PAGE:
Before we present this week’s Weekend Reads, a question: Do you enjoy our weekly roundup? If so, we could really use your help. Would you consider a tax-deductible donation to support Weekend Reads, and our daily work? Thanks in advance.
The week at Retraction Watch featured a $112.5 million settlement at Duke following allegations of misconduct; a bizarre paper featuring ancient astronauts; and the retraction of two papers about homeopathy. Here’s what was happening elsewhere:
- The authors of a study that claimed to find a link between typical male brain anatomy and autism have retracted and replaced it. (Medscape)
- Michael Eisen, eLife’s new editor-in-chief, “says the scientific community’s ‘addiction to high-impact factor journals poisons hiring and funding decisions.'” (Cambridge Independent)
- Meet the EMBO Press data detective, Erica Wilfong Boxheimer, who checks the images in all submitted manuscripts. (EMBO Press) We wrote about a number of such detectives for STAT in November.
- “In 4 of the 5 journals, use of patient-centric keywords increased significantly (absolute increase, 18.9%-34.3%; P < .001 for 3 journals; P = .01 for 1 journal), with the New England Journal of Medicine as the exception.” (JAMA Network Open)
- A Japanese court has ruled that a reporter defamed a neurologist by writing that he had fabricated data about a vaccine. (Science)
- “Academics and editors need to stop pretending that [plagiarism] software always catches recycled text and start reading more carefully.”
- In a case involving Robert Ryan, University College Cork “has concluded that while there were significant shortcomings in the conduct and oversight of the relevant research activity, there was no evidence on the part of current UCC personnel of wilful intent to deceive.”
- “Authors, reviewers, editors, and readers must all guard against honest mistakes, sloppy science, and fraud. The integrity of the scientific community is on the line.” (Journal of Clinical Investigation)
- Do the editors of the New England Journal of Medicine have undisclosed conflicts of interest when they discuss Plan S? Richard Smith thinks so.
- “Plagiarism and Data Falsification are the Most Common Reasons for Retracted Publications in Obstetrics and Gynecology.” (BJOG)
- “The research director of a government science institute has been charged with misconduct for failing to disclose his financial interests in two companies before endorsing over half a million dollars worth of purchases.” (Danny Lee, South China Morning Post)
- “The value of a journal is the community it creates, not the papers it publishes,” argue Lucy Montgomery and Cameron Neylon. (LSE Impact Blog)
- “A prestigious university in central China’s Hunan province said Thursday it had launched an investigation following allegations that a student thesis plagiarized a confidential proposal for research funding from a national science organization.” (Li You, Sixth Tone)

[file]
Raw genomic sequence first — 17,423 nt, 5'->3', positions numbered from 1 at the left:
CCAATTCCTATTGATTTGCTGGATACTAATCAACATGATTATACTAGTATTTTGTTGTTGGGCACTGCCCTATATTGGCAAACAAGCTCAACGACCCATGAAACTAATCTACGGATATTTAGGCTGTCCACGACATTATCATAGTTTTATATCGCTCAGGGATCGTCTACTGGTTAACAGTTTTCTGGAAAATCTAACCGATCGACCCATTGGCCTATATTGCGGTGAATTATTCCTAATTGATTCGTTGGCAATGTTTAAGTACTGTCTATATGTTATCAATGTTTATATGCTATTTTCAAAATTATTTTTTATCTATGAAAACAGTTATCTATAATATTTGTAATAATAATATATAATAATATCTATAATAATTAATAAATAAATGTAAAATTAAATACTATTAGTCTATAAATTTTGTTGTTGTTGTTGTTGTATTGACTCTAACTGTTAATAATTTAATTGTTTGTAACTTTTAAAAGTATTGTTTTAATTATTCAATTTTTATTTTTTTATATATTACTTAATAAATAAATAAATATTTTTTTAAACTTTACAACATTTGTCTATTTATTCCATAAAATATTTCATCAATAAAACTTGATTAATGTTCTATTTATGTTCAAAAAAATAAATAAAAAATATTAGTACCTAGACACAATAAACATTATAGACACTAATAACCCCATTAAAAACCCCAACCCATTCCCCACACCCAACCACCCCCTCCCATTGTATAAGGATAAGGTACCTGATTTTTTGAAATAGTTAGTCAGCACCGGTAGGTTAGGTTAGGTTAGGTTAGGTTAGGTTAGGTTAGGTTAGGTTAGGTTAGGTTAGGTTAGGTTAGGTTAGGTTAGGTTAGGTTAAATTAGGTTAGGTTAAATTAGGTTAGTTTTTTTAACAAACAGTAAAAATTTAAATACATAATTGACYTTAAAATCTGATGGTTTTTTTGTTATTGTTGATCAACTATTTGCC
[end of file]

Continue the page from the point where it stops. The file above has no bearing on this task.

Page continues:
- “Academic publishing is in ‘crisis’ and must be put on a more sustainable and open footing, the European Association of Research Managers and Administrators annual conference has been told.” (Craig Nicholson, ResearchResearch)
- Nature’s editor “would like to force researchers to make the data and code behind their discoveries openly available.” (Times Higher Education)
- An editor reverses a retraction decision “after taking advice from lawyers at the journal’s publisher Wiley” and COPE. (Science)
- Among 239 retractions by authors from India over a period of more than 20 years, the most common reason was plagiarism. (Scientometrics, sub req’d)
- Reuters will not face sanctions for breaking the embargo on two cardiology papers published by the New England Journal of Medicine (NEJM).
- A professor arrested in a prostitition sting told police he was conducting research, according to police. (Colleen Flaherty, Inside Higher Ed)
- According to a new preprint, the “quality of reporting in preprints in the life sciences is within a similar range as that of peer-reviewed articles, albeit slightly lower on average.” (bioRxiv)
- “Interest is mounting in modernizing peer review,” writes Jessica Polka. (The Scholarly Kitchen)
- “A Seoul university professor forced students to write her daughter’s thesis to gain entry to an elite dental school,” AFP reports.
- “Data suggest US, UK universities fall woefully short on reporting clinical trial results.” (Natalie Grover, Endpoints News)
- The NIH “reminded the research community this week that the agency can…bar scientists accused of sexual harassment from serving as peer reviewers.” (Science)
Like Retraction Watch? You can make a tax-deductible contribution to support our growth, follow us on Twitter, like us on Facebook, add us to your RSS reader, sign up for an email every time there’s a new post (look for the “follow” button at the lower right part of your screen), or subscribe to our daily digest. If you find a retraction that’s not in our database, you can let us know here. For comments or feedback, email us at email@example.com.